Why Our Worship Shouldn’t Be Limited to Sunday Mornings

Callid Keefe-Perry shares how Quakers used to worship wherever and whenever they felt the Spirit moving, and how exciting it can be to do that today.

Jon Watts

Jon Watts

Jon Watts launched and directed the QuakerSpeak project for its first 6 seasons. Keep up to date with Jon’s work at his website.

6 thoughts on “Why Our Worship Shouldn’t Be Limited to Sunday Mornings

  1. Thanks Jon and Callid,

    I agree. Worship should not be limited to a day of the week. I have had the blessed experience of extend worship, where the time constraint is also released. (we worship for three hours or more). I hope that way opens to explore extended worship with others. The next extended worship will be held at Lancaster meeting on June 6th (perfect for friends within philadelphia yearly meeting or baltimore yearly meeting). Perhaps friends might like to join us. http://www.pym.org/calendar/events/2015-extended-worship-at-lancaster-meeting/

    Thanks, Lola

  2. The influence of the Religious Society of Friends began to wane when our worship became secret, weekly and quaint. Can our worship once again become a daily awakening into the Light that guides and orders us? When that becomes our Truth we won’t need to concern ourselves with visibility or viability. The “Lamp” is already burning on the lamp stand. It always has been. We are simply challenged to point toward and be guided by that Light in every moment that we are able. We become better able when we regularly pause in gratitude for the miracles of Love that surround us. Thank you again Callid.

  3. If we follow this argument–that we are under God and not Caesar– shouldn’t we support the bakers in Indiana who follow their leadings not to serve people whose life choices they feel are out of alignment with God’s will? They are essentially carrying their worship outside their routine church services. Should Quaker bakers cater a gathering of military weapons contractors? Just asking.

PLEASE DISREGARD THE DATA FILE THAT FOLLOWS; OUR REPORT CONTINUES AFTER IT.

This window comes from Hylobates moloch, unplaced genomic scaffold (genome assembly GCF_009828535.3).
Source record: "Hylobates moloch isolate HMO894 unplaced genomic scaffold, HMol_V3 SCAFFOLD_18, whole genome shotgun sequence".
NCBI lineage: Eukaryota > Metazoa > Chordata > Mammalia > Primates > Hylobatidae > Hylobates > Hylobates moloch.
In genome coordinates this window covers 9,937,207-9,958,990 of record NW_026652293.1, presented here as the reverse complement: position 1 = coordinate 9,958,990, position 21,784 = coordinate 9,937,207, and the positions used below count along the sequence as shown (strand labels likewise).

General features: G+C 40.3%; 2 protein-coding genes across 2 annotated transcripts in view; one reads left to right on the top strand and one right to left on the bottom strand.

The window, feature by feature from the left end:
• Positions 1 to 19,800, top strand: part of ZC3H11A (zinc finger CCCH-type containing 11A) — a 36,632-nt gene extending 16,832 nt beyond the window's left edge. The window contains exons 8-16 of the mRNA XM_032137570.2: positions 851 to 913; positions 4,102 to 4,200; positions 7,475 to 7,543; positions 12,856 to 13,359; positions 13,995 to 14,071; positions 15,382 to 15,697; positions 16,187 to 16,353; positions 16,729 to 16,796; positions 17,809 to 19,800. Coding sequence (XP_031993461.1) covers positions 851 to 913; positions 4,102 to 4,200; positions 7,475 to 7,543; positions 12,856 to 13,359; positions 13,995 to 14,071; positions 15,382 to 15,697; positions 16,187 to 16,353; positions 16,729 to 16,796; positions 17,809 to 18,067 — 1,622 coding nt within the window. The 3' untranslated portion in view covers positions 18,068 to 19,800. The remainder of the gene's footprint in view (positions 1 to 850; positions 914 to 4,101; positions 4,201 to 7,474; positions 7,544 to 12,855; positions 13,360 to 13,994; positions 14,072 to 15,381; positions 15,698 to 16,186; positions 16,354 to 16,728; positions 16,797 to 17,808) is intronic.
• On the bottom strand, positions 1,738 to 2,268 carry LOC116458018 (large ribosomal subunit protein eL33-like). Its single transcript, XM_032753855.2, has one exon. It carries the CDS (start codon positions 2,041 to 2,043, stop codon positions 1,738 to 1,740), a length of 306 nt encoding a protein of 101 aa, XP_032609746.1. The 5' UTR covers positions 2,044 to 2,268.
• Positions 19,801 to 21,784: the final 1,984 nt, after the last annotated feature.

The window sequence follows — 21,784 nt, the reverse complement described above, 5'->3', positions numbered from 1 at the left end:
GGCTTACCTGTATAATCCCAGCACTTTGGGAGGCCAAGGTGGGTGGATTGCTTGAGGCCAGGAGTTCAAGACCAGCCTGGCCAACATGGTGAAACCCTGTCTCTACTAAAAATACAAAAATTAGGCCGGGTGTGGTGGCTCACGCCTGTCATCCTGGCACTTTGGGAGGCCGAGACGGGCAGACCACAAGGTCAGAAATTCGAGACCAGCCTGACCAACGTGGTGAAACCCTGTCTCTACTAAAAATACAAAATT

1. It seem to me that taking our worship outside of the meetinghouse has nothing to do with a public and commercial venture that functions under Caesar and pays that coin to Caesar. Every dollar we pay in taxes also pays for war so purity is not an option when it comes to money. I cannot judge one’s faith leading as it interacts with the world but I would sell cake to military weapons contractors out of my love for them as God’s children and as a possible opportunity to offer ministry.

  4. My understanding is the early Christians , who were mostly Jewish, chose the 1st day of the week (Sunday) to celebrate the resurrection, which reportedly occurred on a Sunday. The Sabarth (Saturday) was no longer relevant and as they were Jewish the Synagogue was no longer an appropriate place to worship so they gathered at each others homes.
    Having said this, we can worship every day, through our work, relationships, and moments of stillness in service to one another. Cesar didn’t determine the day, we did.

  5. I agree with worshiping when worshiping calls…and I like the idea of it being outside of the first day of the week – totally agree. I’m struck by the comment that “We don’t initiate worship – God initiates worship.” I’m not so sure about that. It is my experienceTarrytown that God is usually always in communication with me – it is constant and not something that has to be initiated – but is simply there. In this manner, it is up to me to “initiate” the worship, during which time I “listen” to God.

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